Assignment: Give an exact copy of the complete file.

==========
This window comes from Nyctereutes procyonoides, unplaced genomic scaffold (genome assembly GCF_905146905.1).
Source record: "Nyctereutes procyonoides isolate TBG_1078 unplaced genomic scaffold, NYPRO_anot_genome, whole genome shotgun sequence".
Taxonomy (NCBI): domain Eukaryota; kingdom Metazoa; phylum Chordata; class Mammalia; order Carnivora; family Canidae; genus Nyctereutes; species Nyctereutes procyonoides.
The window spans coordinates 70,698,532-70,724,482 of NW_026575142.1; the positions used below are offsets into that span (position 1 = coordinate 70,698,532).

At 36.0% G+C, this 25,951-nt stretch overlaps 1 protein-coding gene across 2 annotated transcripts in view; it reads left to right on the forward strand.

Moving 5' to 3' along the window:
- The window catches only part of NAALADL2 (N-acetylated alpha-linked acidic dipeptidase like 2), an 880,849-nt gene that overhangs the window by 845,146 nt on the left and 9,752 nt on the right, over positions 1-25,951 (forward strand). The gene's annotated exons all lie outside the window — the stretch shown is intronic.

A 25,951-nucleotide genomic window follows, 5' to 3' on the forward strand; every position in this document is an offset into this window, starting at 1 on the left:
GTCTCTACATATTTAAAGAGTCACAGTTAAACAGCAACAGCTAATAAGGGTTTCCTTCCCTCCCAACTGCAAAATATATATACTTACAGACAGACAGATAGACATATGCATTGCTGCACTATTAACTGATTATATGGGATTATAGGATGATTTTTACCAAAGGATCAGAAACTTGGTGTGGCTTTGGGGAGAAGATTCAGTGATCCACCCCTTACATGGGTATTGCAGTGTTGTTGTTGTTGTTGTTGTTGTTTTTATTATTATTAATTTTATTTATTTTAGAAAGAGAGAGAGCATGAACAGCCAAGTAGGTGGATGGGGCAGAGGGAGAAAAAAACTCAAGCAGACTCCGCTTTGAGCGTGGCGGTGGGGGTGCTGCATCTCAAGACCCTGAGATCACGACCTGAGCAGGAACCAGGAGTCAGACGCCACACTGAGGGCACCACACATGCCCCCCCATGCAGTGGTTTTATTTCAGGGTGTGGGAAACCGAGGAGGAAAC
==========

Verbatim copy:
This window comes from Nyctereutes procyonoides, unplaced genomic scaffold (genome assembly GCF_905146905.1).
Source record: "Nyctereutes procyonoides isolate TBG_1078 unplaced genomic scaffold, NYPRO_anot_genome, whole genome shotgun sequence".
Taxonomy (NCBI): domain Eukaryota; kingdom Metazoa; phylum Chordata; class Mammalia; order Carnivora; family Canidae; genus Nyctereutes; species Nyctereutes procyonoides.
The window spans coordinates 70,698,532-70,724,482 of NW_026575142.1; the positions used below are offsets into that span (position 1 = coordinate 70,698,532).

At 36.0% G+C, this 25,951-nt stretch overlaps 1 protein-coding gene across 2 annotated transcripts in view; it reads left to right on the forward strand.

Moving 5' to 3' along the window:
- The window catches only part of NAALADL2 (N-acetylated alpha-linked acidic dipeptidase like 2), an 880,849-nt gene that overhangs the window by 845,146 nt on the left and 9,752 nt on the right, over positions 1-25,951 (forward strand). The gene's annotated exons all lie outside the window — the stretch shown is intronic.

A 25,951-nucleotide genomic window follows, 5' to 3' on the forward strand; every position in this document is an offset into this window, starting at 1 on the left:
GTCTCTACATATTTAAAGAGTCACAGTTAAACAGCAACAGCTAATAAGGGTTTCCTTCCCTCCCAACTGCAAAATATATATACTTACAGACAGACAGATAGACATATGCATTGCTGCACTATTAACTGATTATATGGGATTATAGGATGATTTTTACCAAAGGATCAGAAACTTGGTGTGGCTTTGGGGAGAAGATTCAGTGATCCACCCCTTACATGGGTATTGCAGTGTTGTTGTTGTTGTTGTTGTTGTTTTTATTATTATTAATTTTATTTATTTTAGAAAGAGAGAGAGCATGAACAGCCAAGTAGGTGGATGGGGCAGAGGGAGAAAAAAACTCAAGCAGACTCCGCTTTGAGCGTGGCGGTGGGGGTGCTGCATCTCAAGACCCTGAGATCACGACCTGAGCAGGAACCAGGAGTCAGACGCCACACTGAGGGCACCACACATGCCCCCCCATGCAGTGGTTTTATTTCAGGGTGTGGGAAACCGAGGAGGAAAC